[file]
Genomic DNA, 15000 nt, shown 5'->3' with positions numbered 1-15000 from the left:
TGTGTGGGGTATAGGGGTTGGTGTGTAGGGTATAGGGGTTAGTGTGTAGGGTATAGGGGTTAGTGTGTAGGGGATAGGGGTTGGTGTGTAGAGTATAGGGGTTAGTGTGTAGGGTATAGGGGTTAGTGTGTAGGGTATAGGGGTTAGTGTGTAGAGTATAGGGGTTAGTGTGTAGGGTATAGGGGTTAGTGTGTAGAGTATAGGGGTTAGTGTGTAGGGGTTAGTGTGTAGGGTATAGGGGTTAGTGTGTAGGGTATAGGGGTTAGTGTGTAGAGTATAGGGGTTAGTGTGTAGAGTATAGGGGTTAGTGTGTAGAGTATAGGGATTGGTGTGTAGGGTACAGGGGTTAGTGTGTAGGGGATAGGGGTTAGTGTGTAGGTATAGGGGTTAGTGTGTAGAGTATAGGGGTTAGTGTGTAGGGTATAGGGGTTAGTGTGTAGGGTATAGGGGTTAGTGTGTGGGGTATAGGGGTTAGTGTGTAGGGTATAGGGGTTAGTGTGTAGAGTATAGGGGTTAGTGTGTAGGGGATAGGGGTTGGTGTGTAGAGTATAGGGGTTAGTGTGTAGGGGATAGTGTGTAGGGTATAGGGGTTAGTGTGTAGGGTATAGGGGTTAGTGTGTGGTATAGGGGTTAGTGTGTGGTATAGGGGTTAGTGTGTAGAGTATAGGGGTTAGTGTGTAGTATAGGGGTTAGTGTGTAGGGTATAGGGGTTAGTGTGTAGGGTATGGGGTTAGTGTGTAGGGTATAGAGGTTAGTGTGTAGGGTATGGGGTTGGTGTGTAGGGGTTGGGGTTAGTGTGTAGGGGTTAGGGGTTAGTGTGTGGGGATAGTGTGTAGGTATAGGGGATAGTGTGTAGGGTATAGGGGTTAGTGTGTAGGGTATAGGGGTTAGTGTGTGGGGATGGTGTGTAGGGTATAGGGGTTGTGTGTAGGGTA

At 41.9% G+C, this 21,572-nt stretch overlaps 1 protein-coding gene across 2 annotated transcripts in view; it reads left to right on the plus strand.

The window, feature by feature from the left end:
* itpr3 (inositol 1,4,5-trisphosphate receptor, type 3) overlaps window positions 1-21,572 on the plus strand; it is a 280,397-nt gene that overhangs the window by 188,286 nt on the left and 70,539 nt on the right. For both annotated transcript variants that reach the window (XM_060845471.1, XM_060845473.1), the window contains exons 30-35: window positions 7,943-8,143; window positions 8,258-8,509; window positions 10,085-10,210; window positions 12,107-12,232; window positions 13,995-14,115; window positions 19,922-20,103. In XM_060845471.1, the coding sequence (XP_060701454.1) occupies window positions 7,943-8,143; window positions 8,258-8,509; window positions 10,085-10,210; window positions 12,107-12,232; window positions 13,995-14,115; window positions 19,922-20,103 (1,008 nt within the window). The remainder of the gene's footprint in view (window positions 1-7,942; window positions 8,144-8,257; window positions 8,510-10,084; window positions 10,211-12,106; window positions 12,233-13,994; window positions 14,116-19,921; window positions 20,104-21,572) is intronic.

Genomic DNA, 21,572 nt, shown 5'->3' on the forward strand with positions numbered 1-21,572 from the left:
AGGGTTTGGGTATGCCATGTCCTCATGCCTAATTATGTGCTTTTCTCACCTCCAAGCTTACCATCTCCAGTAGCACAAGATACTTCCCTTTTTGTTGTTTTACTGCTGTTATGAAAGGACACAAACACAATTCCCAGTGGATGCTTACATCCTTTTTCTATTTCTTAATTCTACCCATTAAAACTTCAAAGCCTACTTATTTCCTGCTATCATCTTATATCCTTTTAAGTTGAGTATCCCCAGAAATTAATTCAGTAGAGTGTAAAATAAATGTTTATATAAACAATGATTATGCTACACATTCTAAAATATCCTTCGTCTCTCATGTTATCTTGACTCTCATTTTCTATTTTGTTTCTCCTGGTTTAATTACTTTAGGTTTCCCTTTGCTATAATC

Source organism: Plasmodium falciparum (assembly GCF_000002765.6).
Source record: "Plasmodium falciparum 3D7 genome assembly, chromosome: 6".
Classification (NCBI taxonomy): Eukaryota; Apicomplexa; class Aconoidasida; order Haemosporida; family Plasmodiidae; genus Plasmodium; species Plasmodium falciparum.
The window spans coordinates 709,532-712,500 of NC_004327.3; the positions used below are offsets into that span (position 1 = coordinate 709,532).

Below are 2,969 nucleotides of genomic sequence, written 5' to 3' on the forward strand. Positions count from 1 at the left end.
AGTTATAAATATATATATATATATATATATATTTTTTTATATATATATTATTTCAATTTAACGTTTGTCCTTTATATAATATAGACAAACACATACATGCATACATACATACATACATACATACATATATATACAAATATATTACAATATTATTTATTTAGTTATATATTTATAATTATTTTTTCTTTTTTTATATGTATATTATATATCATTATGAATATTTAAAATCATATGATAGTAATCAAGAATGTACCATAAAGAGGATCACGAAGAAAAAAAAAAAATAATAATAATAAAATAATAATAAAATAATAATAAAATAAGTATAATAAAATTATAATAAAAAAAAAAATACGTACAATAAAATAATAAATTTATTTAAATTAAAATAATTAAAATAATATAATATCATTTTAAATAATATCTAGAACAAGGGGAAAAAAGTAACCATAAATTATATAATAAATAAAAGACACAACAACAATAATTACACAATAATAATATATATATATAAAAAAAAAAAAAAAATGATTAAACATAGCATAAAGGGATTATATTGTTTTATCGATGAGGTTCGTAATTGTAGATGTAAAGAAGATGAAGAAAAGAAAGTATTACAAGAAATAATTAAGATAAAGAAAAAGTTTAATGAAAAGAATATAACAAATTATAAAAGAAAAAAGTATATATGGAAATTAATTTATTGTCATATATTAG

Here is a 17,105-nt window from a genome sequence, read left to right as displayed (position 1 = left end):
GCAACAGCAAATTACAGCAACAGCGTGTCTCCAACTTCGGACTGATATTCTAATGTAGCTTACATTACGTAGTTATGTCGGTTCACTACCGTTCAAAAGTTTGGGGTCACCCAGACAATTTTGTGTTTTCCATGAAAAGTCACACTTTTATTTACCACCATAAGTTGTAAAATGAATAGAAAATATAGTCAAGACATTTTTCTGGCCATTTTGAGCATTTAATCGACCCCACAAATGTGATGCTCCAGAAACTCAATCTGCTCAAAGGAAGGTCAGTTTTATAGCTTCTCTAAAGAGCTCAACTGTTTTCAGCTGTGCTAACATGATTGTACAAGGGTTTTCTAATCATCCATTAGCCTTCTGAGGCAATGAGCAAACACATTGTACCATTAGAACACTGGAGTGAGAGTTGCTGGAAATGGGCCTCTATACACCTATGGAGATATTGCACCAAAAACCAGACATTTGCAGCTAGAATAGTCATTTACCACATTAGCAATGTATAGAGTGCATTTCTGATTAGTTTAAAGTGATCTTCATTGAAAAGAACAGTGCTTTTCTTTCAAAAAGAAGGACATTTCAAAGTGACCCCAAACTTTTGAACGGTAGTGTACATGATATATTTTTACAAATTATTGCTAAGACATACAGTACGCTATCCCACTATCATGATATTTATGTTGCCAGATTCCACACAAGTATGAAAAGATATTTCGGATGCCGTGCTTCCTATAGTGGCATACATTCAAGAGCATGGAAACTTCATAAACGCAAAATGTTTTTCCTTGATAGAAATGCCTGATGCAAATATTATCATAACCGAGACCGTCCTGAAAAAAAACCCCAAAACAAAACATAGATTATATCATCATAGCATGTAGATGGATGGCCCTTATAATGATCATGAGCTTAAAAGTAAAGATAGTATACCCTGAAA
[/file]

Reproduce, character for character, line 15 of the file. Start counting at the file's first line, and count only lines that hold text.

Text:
GCAACAGCAAATTACAGCAACAGCGTGTCTCCAACTTCGGACTGATATTCTAATGTAGCTTACATTACGTAGTTATGTCGGTTCACTACCGTTCAAAAGTTTGGGGTCACCCAGACAATTTTGTGTTTTCCATGAAAAGTCACACTTTTATTTACCACCATAAGTTGTAAAATGAATAGAAAATATAGTCAAGACATTTTTCTGGCCATTTTGAGCATTTAATCGACCCCACAAATGTGATGCTCCAGAAACTCAATCTGCTCAAAGGAAGGTCAGTTTTATAGCTTCTCTAAAGAGCTCAACTGTTTTCAGCTGTGCTAACATGATTGTACAAGGGTTTTCTAATCATCCATTAGCCTTCTGAGGCAATGAGCAAACACATTGTACCATTAGAACACTGGAGTGAGAGTTGCTGGAAATGGGCCTCTATACACCTATGGAGATATTGCACCAAAAACCAGACATTTGCAGCTAGAATAGTCATTTACCACATTAGCAATGTATAGAGTGCATTTCTGATTAGTTTAAAGTGATCTTCATTGAAAAGAACAGTGCTTTTCTTTCAAAAAGAAGGACATTTCAAAGTGACCCCAAACTTTTGAACGGTAGTGTACATGATATATTTTTACAAATTATTGCTAAGACATACAGTACGCTATCCCACTATCATGATATTTATGTTGCCAGATTCCACACAAGTATGAAAAGATATTTCGGATGCCGTGCTTCCTATAGTGGCATACATTCAAGAGCATGGAAACTTCATAAACGCAAAATGTTTTTCCTTGATAGAAATGCCTGATGCAAATATTATCATAACCGAGACCGTCCTGAAAAAAAACCCCAAAACAAAACATAGATTATATCATCATAGCATGTAGATGGATGGCCCTTATAATGATCATGAGCTTAAAAGTAAAGATAGTATACCCTGAAA